Environmental Factor – April 2022: Environmental Health Equity Focused on Implementing Interventions


Environmental health scientists forged a new partnership with implementation scientists to discuss how together they could address challenges and improve equity in environmental health, during a workshop two days held on February 28 and March 1.

the Advancing Environmental Health Equity Through Implementation Science The workshop was a joint effort between the NIEHS and the following entities, which are also part of the National Institutes of Health.

Martin, who trained as a medical anthropologist, explained in this podcast interview many ways to apply implementation science to the field of environmental health. (Photo courtesy of Steve McCaw/NIEHS)

Workshop co-chairs included Lindsey Martin, Ph.D.scientific health administrator at the NIEHS Population Health Branch (PHB), Gila Neta, Ph.D.Program Director for Implementation Science at NCI, and Dara Blachman-Demner, Ph.D.scientific health administrator at the OBSSR.

Defining Implementation Science

Implementation Science is the study of methods to promote the adoption, scaling up, and diffusion of evidence-based practices, interventions, and policies to improve population health. Implementation science is part of theme two of the NIEHS strategic plan — Promote the transfer: from data to knowledge into action — to encourage the application of prevention and intervention strategies to reduce or avoid environmental exposures and their resulting health effects.

Martin and Rick Woychik, Ph.D.director of the NIEHS and the National Toxicology Program, gave a concrete example of the Clean Cooking Science Implementation Network which applied implementation science to promote the adoption of clean cooking technology(https://ehp.niehs.nih.gov/doi/10.1289/ehp1018) to reduce household air pollution (PAH).

Unsafe cooking practices drive PAHs into homes around the world and disproportionately affect the health of women and children in low- and middle-income countries. Researchers are studying strategies to promote the adoption and appropriate use of cleaner cookstoves to replace cookstoves that generate PAHs. Understanding related individual, community, societal and policy factors is essential to supporting sustainable adoption.

A woman cooks indoors on a makeshift stove A woman cooks indoors on a makeshift stove. (Photo courtesy of Marvin Minder/Shutterstock)

Implementation Challenges

“Could implementation science be the missing piece to address environmental health disparities through environmental justice research?” asked Melissa Smarr, Ph.D.a Scientific Health Administrator of PHB.

To achieve equity, barriers must first be overcome and understood. For example, structural racism can make implementation more difficult due to long-established interventions that may not serve all people equally. Therefore, removing the implementation may be an equally important consideration, depending on Rachel Shelton, Sc.D.from Columbia University.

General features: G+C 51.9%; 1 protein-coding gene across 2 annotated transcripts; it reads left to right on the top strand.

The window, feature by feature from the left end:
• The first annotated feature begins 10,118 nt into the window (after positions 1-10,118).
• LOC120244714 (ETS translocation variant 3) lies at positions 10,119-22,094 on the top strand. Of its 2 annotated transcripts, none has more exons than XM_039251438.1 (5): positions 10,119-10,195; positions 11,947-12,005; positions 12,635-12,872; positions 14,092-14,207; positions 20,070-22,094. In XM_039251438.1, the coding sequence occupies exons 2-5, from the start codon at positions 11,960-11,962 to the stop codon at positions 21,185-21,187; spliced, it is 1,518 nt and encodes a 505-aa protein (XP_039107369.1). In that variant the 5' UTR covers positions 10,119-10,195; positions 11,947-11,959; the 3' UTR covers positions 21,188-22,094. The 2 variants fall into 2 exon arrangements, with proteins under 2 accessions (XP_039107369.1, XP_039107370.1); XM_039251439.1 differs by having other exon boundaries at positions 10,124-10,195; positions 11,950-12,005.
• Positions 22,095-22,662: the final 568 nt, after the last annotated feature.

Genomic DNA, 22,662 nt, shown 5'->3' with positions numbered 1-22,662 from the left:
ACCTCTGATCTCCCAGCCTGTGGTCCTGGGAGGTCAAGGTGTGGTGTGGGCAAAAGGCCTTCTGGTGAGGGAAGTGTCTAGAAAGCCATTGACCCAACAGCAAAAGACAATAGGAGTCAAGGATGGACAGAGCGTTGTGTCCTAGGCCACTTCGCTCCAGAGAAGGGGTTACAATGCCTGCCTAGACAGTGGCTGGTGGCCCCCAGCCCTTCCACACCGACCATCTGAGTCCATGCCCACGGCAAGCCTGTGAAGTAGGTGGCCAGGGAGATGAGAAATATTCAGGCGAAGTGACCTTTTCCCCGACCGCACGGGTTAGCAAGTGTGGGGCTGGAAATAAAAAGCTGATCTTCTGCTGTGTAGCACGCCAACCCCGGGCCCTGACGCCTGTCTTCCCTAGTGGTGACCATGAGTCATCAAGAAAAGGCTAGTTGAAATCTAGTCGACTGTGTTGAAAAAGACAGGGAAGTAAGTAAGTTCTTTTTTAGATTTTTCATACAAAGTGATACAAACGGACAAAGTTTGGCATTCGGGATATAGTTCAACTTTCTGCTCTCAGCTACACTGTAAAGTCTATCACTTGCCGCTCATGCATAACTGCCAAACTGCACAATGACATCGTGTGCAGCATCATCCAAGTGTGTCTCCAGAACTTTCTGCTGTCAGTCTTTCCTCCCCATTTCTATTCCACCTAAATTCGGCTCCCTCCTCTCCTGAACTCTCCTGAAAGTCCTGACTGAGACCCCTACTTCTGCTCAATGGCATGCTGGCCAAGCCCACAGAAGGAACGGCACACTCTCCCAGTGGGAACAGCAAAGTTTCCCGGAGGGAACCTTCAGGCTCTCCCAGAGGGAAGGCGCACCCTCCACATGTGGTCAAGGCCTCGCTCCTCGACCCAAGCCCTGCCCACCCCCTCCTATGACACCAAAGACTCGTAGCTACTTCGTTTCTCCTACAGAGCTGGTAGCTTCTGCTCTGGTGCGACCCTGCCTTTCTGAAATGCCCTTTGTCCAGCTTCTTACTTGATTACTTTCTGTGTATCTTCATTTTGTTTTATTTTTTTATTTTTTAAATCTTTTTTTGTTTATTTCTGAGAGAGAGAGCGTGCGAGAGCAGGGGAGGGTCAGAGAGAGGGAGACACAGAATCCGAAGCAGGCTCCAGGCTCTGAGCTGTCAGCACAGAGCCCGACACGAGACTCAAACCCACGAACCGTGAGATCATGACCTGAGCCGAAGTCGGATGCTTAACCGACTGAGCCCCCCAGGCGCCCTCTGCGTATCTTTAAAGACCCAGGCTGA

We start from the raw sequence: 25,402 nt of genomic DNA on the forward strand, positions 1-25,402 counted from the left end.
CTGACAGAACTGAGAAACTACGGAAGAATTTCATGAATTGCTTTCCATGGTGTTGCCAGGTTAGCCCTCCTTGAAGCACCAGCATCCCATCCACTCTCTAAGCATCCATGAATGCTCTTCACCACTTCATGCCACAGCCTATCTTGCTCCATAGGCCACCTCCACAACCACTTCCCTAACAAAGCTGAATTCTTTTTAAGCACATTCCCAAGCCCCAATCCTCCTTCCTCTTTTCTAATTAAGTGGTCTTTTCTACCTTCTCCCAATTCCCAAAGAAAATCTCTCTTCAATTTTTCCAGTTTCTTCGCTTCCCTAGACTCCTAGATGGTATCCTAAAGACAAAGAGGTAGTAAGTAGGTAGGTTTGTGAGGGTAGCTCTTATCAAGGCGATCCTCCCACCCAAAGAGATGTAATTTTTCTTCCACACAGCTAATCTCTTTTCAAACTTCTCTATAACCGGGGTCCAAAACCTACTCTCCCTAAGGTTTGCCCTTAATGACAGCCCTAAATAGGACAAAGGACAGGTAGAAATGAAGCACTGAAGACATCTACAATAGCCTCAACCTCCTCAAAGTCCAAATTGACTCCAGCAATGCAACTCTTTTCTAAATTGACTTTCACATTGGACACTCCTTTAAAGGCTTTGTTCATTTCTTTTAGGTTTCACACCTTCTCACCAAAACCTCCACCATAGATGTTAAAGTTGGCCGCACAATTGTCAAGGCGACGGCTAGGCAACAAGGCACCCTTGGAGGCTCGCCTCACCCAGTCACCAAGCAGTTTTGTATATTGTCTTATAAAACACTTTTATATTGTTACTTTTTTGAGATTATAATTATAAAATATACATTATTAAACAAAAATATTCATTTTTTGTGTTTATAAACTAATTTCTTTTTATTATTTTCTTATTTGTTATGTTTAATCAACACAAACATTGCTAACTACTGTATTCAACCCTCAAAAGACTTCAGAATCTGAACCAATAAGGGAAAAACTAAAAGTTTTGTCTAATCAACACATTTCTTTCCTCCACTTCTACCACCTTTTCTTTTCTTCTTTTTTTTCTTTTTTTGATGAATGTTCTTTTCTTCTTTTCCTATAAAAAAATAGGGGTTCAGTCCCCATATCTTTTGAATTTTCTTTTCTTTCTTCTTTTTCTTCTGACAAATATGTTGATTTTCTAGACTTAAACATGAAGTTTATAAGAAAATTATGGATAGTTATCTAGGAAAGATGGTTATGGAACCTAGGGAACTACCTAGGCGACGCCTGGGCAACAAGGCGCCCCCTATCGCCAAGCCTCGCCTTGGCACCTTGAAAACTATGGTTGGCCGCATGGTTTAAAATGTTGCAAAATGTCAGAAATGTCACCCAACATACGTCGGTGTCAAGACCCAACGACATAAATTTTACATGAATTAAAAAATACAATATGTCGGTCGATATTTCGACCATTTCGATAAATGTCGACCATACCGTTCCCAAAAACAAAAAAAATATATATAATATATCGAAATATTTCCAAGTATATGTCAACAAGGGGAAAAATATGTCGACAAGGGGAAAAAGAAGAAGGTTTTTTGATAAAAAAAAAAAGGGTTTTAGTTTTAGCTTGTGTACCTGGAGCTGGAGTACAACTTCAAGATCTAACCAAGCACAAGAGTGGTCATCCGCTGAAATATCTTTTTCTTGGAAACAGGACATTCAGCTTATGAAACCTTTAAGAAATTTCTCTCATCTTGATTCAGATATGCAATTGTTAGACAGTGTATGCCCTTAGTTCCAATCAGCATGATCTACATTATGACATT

“We can introduce new programs and policies, but we also need to think about how we de-implement programs, policies and practices that are already in place and are harmful,” Shelton said. “This is a new and emerging area of ​​implementation science.”

Times of crisis, such as environmental disasters, also provide a unique and challenging setting for implementation science. “Often there are few evidence-based interventions, so this work needs to be developed in concert with risk reduction research to help achieve the public health measures needed to improve the recovery and adaptation of people. affected populations,” said Aubrey Miller, MDNIEHS Senior Medical Advisor.

The unique environments of different environmental disasters (such as wildfires and floods) and the short and often unpredictable windows for implementing evidence-based interventions introduce context-specific challenges for implementation science studies , according to Nicole Errett, Ph.D., from the University of Washington. “Strong and trusting relationships with communities and practitioners, as well as advance planning, are essential,” she said.

Set up a future

Co-speakers and directors of the Penn Implementation Science Center, Rinad Beidas, Ph.D.and Meghan Lane-Fall, MDprovided fundamental insight into the science of implementation.

Rinad Beidas and Megan Lane Fall Keynote speakers Beidas, left, and Lane-Fall, right, discussed how implementation science can be applied to environmental health science (see box). (Photos courtesy of Lindsey Martin)

“One of the main takeaways is that it’s never too early to think about the science of implementation,” Martin said. “From better understanding feasibility issues to planning for sustainability, you can embed implementation science throughout the research journey.”

The workshop included four round tables on four areas. According to Martin, the fields of environmental health science and implementation science can grow together: environmental health disparities and environmental justice; prevention and intervention; climate change and disasters; and community research.

“Fairness is really the cornerstone, and it must be at the center of our thinking about the future of science,” added Claudia Thompson, Ph.D.head of the PHB, in his closing remarks.

Rosenthal J, Balakrishnan K, Bruce N, Chambers D, Graham J, Jack D, Kline L, Masera O, Mehta S, Mercado IR, Neta G, Pattanayak S, Puzzolo E, Petach H, Punturieri A, Rubinstein A, Sage M , Sturke R, Shankar A, Sherr K, Smith K, Yadama G. 2017. Implementation Science to Accelerate Clean Cooking for Public Health. Environ Health Perspective 125(1):A3–A7.

(Jennifer Harker, Ph.D., is a technical writer-writer in the Office of Communications and Public Liaison at NIEHS.)


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